Nov 28, 2006

A Call to Action

All right. That's it. The time has come to shake off the detritus of this latest useless year and give some form to this sorry life.

I remember when I was a teenager, 16 and shifty and dating A. in secret. My parents didn't know about A. at first, but nevertheless they were worried sick that I would fall, like the fragile daughters of lore, into the arms of some leather-clad bad boy and from then on all would be lost. My grades would plummet, I'd spend all my money on makeup, and soon I'd be out at the lot parties with the bad kids, doing wipits and making out with the football team. My mother bought a book called Reviving Ophelia which was all about the crisis of adolescent girls--eating disorders and depression and promiscuity and drug abuse and all that good stuff.

As it was, my mother misspent her money on that book. I dated A. for the rest of high school and far from threatening my good marks, he was doubtless a stabilizing force. My parents bought into the talk-show hysteria and they were wrong, at least about me. Not that anyone should find that surprising.

I've been reminded of this lately because these days, M. is the one who shoves me toward action. It's largely thanks to his persistent bullying that I have decided, at the last possible second, to apply to graduate school this winter.

"I can't do it this year," I protested. "My recommendations will be laughable. I don't have the prerequisites. They will throw my application in the garbage."

"Well, so what if you're not good enough?" He said. "You'll never be good enough. So apply now with all your flaws, or admit failure. I think you have a chance. I have never had the prerequisites for anything I applied to, and who cared? Do you want to be working in that office all your life?"

That did it. I won't admit failure, even if I fully expect it. And my job brings me no joy. So here I am, scrambling to arrange standardized testing dates and letters of recommendation, a "statement of purpose" and emergency meetings with my Hoover adviser.

M. is applying to a Ph.D. program now and the odds are stacked neatly on his side. The chair of the admissions commitee owes him both a good sum of money and a fat favor. And unlike most masters students, M. will be published in a big-name, peer-reviewed journal soon. In this case, envy is no sin: it is a call to action.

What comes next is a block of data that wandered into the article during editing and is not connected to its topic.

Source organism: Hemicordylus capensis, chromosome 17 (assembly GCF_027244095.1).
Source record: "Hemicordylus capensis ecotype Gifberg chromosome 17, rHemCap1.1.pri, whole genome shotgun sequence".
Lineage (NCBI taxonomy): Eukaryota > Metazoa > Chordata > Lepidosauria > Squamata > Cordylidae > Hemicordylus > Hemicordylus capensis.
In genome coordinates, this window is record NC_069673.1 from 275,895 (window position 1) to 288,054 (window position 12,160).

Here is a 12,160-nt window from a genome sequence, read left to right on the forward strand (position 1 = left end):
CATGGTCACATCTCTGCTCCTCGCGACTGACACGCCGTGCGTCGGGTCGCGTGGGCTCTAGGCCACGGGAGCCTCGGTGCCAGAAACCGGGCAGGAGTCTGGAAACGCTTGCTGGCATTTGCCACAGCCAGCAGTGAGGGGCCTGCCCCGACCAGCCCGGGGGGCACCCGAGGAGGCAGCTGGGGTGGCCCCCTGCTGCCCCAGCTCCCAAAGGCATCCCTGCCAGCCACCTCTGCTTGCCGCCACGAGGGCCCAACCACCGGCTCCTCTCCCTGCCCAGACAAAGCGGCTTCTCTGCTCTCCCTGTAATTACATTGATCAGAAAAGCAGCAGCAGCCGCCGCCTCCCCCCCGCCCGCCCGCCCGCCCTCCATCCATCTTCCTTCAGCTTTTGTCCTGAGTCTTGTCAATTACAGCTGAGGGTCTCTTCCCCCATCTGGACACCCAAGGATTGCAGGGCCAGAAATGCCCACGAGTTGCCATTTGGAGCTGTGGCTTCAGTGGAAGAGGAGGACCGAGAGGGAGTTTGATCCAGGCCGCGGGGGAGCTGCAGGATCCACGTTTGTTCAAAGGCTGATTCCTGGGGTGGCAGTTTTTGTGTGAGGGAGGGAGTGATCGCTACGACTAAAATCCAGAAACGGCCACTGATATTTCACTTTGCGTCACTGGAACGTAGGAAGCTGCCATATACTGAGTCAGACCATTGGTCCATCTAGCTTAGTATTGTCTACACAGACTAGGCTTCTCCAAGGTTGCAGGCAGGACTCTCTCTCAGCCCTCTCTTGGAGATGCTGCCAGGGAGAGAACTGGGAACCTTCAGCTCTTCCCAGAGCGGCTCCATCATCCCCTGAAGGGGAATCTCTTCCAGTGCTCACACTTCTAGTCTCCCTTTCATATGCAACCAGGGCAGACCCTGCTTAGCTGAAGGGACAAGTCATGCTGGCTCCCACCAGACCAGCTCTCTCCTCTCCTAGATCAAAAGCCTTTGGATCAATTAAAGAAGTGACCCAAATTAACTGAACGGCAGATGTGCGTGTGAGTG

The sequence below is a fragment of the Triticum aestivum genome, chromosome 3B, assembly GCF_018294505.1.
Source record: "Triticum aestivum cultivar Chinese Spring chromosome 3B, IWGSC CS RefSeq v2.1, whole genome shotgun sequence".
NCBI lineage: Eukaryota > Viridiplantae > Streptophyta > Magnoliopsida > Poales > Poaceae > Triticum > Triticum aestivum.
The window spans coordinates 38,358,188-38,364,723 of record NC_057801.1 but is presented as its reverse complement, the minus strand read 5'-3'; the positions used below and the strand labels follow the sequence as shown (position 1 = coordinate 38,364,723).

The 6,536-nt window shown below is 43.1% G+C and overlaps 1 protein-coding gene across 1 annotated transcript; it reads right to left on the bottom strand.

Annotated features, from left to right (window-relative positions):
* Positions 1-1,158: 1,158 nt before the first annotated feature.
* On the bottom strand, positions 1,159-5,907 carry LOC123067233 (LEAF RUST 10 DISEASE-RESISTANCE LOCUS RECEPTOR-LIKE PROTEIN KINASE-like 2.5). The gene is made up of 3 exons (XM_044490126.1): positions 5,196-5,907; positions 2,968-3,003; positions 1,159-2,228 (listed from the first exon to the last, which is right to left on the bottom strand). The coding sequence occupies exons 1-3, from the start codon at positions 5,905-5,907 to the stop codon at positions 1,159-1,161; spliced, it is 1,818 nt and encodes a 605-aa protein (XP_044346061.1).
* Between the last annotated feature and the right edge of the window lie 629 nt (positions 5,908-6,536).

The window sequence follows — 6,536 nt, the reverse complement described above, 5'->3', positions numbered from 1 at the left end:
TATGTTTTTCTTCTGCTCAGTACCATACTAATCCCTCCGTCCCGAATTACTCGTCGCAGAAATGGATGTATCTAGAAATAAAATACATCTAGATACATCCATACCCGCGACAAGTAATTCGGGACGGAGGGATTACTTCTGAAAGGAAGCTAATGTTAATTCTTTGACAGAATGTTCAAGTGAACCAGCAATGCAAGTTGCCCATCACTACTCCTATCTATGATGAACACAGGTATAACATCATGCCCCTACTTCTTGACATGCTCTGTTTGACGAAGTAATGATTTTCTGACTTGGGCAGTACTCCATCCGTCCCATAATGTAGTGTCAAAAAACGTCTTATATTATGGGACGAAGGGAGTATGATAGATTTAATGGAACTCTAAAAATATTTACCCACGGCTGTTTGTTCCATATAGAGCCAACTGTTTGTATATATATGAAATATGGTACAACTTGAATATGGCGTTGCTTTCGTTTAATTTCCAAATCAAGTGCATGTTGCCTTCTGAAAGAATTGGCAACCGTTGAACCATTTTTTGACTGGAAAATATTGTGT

By the way, and this is wholly unrelated, my French housemate just made a vat of thyme-infused ice cream for her husband's birthday and I hereby declare it dangerously delicious.

Nov 10, 2006


I gave up with the “cast of characters” post. I don’t want no cast o’ characters. How lame and “meta” was that? And why was it necessary for me to name everyone after saints? Two words: it wasn’t.

One of the reasons why I haven’t blogged recently is that I’ve been busy at work—and obsessing over politics, a disease if you ask me. But another reason is that I can’t commit to anything these days. A good idea one day seems stupid the next. I want coherence but I can’t seem to provide it. Just as I want to build a life, a formidable self, but persist in being a dilettante, a weaver of plans with no execution.

I want to learn calculus. I want to learn logic. I want to learn formal linguistics. I want to learn computer science. I want to learn biology. I want to read this book, and this one, and this, but alas! The time goes, and I do terribly little beyond my job. I want to leave and I want to stay. I want to be a specialist and I want to be wise in all things.

I don’t want to do the best I can so much as I want to do better than everyone else. There’s a reason why I went to a schmancy-pants college; competitiveness is in my nature. The feeling, not entirely misplaced, that I am being trounced “at life” by my peers is deeply demoralizing.

I can’t even keep a blog. Can I repeat that, for emphasis? I CAN’T EVEN KEEP A BLOG. Even silly fourteen-year-olds can keep blogs. My mind is in disarray. My blog’s title fits, I suppose. Undersecretary of disarray. I wasn’t even “together” enough to be the goddamn Secretary.

Shall I part my hair behind? Do I dare to eat a peach? I shall wear white flannel trousers, etc.

I would say, "next time, I will write about politics and the elections," but if I did, you would be unwise to believe me.